On Friday, the British Geological Survey recorded a 0.3-magnitude earthquake — among three tremors within a period of 72 hours — close to the Black Pool Preston Site were fracking is being conducted by private firm Cuadrilla.
This latest phenomenon is part of a series of seismic events which have been taking place since 2011, when fracking activities began at the site. That same year, Cuadrilla — a British exploration and production company which primarily exploits shale gas — had to stop fracking because of the tremors.
Several smaller seismic events have occurred in recent days, prompting concerns of a possible major event. “I said earlier today, after the three tremors of yesterday, that there may be trouble ahead because Stanford University research suggests that tiny tremors caused by fracking are a precursor to bigger events,” David Smythe, a geophysics professor at Glasgow University, stated.
The permitted levels of seismic activity surrounding a fracking project are regulated based on a traffic light system: Green represents zero-magnitude on the Richter scale, while amber ranges from 0 to 0.5 and red ranges upwards of 0.5-magnitude, which means operations need to be immediately halted.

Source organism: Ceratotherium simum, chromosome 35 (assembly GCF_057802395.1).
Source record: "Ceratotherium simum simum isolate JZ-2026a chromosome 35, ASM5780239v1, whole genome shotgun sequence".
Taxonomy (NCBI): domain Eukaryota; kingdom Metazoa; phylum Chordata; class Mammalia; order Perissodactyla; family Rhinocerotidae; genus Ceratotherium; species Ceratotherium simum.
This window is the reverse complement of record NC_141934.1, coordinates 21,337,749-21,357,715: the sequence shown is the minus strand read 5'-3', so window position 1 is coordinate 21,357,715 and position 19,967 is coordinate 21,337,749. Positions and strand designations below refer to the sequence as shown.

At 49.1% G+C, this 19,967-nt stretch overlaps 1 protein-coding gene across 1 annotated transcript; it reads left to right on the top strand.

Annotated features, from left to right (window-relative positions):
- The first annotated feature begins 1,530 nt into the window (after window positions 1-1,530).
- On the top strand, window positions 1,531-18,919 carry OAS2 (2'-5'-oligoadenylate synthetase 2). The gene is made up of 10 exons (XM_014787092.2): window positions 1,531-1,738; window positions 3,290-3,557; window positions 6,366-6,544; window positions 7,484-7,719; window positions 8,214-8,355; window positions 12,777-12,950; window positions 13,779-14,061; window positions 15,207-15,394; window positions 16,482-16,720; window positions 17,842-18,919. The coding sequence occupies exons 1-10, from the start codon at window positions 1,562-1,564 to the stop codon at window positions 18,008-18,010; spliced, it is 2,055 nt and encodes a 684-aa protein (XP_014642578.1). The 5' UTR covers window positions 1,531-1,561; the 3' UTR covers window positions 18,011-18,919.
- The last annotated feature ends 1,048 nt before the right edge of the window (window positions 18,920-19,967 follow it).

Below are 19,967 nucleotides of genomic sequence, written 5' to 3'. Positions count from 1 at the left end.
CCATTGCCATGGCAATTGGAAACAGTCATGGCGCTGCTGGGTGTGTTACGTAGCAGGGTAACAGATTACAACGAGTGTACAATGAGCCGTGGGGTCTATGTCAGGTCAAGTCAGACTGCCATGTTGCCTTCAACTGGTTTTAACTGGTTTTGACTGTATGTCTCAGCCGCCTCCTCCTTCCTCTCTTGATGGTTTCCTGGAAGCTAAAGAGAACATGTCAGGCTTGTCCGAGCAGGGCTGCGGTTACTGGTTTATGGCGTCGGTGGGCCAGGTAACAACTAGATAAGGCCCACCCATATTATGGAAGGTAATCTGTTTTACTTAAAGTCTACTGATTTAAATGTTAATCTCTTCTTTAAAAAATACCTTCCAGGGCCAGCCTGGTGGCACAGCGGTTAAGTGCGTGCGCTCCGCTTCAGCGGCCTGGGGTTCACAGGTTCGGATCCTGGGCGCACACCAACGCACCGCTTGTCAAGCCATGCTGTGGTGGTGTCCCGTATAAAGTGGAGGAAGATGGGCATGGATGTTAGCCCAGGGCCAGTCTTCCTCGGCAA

Amber light, which applies in this situation, states that fracking may go on “with caution, possibly at reduced rates. Monitoring is intensified.”
“If Cuadrilla carries on it is likely, in my view, to trigger bigger events. An event of just twice today’s amplitude will be enough to trigger the red alert to stop fracking,” mentioned Smythe.
Fracking has been an important political issue for Prime Minister Theresa May, who considers it to be a means of reducing the nation’s dependence on imported energy.
On the other hand, fracking is widely recognized by the scientific community as a big contributor to global warming; and aggressively exploiting shale gas undermines the United Kingdom's responsibilities on climate change.